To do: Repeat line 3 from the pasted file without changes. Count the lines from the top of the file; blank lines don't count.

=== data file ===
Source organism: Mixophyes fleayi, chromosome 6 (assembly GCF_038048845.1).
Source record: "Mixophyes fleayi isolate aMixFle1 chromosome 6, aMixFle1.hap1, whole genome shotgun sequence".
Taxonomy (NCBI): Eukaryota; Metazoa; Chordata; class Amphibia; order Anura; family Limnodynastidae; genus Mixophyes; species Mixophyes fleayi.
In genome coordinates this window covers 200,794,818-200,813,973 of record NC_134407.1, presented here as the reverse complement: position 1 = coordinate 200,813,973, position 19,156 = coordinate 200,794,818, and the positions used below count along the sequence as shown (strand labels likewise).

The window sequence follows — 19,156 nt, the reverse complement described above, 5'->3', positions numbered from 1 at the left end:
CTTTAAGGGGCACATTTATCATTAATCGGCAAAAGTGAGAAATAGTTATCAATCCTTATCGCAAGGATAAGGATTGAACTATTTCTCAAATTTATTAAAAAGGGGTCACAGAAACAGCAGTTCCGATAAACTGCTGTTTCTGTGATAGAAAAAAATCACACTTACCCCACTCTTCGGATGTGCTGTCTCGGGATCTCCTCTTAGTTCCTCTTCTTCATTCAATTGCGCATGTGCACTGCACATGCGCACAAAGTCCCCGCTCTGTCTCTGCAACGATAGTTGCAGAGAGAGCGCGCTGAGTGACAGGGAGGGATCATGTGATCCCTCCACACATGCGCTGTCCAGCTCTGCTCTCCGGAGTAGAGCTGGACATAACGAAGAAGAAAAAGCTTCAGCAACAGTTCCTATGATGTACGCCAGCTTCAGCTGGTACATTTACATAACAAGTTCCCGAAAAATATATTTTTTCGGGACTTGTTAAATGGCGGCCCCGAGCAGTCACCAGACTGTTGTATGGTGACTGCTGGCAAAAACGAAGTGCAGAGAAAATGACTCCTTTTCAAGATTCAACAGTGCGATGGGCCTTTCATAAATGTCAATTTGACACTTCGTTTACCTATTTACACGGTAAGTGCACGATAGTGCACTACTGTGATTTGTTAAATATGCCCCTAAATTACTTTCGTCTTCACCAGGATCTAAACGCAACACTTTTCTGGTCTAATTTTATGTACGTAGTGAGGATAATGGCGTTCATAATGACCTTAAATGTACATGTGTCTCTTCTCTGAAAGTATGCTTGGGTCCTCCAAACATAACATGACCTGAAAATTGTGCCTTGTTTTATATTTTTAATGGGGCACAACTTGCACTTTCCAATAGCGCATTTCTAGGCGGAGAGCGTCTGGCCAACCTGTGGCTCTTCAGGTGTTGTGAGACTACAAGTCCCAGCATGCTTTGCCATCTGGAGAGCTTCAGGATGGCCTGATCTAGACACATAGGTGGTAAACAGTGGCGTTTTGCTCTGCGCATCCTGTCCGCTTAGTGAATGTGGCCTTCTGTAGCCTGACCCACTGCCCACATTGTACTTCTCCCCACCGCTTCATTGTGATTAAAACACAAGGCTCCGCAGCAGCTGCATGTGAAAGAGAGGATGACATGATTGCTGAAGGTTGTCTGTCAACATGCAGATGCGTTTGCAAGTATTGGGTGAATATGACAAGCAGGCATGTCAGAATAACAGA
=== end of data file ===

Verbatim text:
Taxonomy (NCBI): Eukaryota; Metazoa; Chordata; class Amphibia; order Anura; family Limnodynastidae; genus Mixophyes; species Mixophyes fleayi.